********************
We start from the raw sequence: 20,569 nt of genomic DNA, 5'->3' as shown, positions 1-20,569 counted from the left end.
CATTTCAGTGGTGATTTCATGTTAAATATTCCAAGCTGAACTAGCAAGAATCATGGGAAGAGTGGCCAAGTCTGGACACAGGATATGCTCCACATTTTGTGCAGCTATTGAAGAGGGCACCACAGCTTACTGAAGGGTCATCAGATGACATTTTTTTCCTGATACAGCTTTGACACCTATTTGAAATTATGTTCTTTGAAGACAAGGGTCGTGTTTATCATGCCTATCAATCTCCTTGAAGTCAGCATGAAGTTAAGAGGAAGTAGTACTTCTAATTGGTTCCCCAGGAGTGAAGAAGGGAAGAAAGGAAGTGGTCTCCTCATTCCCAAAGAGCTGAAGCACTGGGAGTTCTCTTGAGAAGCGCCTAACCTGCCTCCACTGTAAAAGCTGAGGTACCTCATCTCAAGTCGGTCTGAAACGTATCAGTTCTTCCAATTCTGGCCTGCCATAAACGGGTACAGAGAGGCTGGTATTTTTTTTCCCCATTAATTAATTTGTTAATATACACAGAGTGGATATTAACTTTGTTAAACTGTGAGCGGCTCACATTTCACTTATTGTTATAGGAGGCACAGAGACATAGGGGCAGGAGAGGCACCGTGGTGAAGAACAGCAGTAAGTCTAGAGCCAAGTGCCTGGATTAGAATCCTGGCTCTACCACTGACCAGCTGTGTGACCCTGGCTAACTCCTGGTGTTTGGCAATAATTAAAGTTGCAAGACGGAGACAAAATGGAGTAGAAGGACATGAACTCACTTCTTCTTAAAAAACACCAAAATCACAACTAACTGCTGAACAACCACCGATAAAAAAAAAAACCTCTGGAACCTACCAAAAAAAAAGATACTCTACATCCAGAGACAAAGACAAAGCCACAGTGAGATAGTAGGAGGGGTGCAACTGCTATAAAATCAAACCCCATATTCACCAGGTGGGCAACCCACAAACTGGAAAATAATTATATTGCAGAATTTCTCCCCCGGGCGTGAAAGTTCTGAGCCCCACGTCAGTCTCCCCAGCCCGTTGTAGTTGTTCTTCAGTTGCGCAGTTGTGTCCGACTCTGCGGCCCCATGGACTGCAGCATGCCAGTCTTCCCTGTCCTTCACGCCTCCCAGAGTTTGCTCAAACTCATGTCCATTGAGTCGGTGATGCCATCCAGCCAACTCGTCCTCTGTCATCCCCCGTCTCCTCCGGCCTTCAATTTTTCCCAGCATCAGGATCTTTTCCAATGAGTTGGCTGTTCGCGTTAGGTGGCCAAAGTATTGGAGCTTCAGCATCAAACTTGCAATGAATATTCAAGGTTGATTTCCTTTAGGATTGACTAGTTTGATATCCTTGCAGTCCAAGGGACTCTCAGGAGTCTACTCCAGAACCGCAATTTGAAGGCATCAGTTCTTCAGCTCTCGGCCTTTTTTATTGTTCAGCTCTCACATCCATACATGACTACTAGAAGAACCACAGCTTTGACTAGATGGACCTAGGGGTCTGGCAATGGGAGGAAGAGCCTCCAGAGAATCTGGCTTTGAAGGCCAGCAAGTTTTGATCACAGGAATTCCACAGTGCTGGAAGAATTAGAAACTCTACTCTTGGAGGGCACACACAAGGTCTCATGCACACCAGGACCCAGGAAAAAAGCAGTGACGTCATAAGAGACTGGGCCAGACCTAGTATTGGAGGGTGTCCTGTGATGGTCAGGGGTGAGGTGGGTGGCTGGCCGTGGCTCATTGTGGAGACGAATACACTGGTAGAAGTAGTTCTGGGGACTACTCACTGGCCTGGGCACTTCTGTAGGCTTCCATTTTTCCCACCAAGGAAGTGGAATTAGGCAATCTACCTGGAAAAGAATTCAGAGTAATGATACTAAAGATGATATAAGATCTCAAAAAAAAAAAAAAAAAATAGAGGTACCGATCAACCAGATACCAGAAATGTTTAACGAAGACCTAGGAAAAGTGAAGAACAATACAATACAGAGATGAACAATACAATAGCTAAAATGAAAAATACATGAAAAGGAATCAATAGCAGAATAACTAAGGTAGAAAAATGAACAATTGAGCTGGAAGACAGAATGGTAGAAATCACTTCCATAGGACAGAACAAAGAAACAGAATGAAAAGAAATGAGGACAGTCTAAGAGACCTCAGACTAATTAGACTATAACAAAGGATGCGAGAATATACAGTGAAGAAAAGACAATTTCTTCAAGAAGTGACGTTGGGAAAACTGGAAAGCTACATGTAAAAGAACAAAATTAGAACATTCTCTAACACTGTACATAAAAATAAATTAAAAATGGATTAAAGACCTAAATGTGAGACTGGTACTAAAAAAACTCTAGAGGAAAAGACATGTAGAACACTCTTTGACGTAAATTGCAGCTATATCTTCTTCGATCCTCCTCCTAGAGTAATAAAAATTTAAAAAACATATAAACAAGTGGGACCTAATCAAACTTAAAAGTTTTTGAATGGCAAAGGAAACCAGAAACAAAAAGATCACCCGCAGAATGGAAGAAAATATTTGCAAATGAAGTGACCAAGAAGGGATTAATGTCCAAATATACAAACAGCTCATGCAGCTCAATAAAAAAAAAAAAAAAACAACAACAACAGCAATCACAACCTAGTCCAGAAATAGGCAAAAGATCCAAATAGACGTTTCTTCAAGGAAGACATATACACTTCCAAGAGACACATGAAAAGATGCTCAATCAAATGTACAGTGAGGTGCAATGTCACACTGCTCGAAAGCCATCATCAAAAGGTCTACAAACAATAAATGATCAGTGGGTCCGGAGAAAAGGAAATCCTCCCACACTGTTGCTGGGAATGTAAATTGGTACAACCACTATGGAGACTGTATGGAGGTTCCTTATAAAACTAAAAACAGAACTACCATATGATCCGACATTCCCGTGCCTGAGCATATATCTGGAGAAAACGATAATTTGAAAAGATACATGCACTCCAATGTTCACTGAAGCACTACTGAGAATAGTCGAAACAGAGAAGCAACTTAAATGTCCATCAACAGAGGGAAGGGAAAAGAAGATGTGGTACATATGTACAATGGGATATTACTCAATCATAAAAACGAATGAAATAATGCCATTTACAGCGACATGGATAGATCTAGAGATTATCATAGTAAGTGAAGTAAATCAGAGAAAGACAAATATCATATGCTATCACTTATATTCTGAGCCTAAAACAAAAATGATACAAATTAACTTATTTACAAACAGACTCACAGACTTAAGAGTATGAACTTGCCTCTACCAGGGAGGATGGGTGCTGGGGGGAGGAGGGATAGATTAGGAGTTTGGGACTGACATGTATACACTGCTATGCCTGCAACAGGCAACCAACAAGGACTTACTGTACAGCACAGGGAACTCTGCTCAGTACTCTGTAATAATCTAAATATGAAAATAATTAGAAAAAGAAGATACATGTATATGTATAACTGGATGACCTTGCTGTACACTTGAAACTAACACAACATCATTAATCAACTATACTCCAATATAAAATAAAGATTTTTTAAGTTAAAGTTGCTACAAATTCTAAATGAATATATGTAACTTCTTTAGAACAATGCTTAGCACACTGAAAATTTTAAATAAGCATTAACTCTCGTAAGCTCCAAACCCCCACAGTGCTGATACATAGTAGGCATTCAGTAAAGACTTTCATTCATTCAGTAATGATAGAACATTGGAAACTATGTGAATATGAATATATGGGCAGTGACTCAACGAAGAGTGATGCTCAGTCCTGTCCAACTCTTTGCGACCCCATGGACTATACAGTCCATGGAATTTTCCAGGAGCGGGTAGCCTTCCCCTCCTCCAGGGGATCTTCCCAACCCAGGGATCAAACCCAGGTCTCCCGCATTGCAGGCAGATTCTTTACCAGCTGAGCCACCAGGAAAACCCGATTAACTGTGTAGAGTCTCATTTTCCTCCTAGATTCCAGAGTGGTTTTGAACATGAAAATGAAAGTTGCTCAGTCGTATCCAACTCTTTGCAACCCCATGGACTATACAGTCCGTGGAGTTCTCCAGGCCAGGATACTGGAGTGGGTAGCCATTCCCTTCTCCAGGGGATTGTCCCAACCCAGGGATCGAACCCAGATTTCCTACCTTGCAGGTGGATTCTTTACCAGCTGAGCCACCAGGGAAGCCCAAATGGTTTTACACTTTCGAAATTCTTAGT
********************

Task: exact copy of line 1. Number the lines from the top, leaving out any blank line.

We start from the raw sequence: 20,569 nt of genomic DNA, 5'->3' as shown, positions 1-20,569 counted from the left end.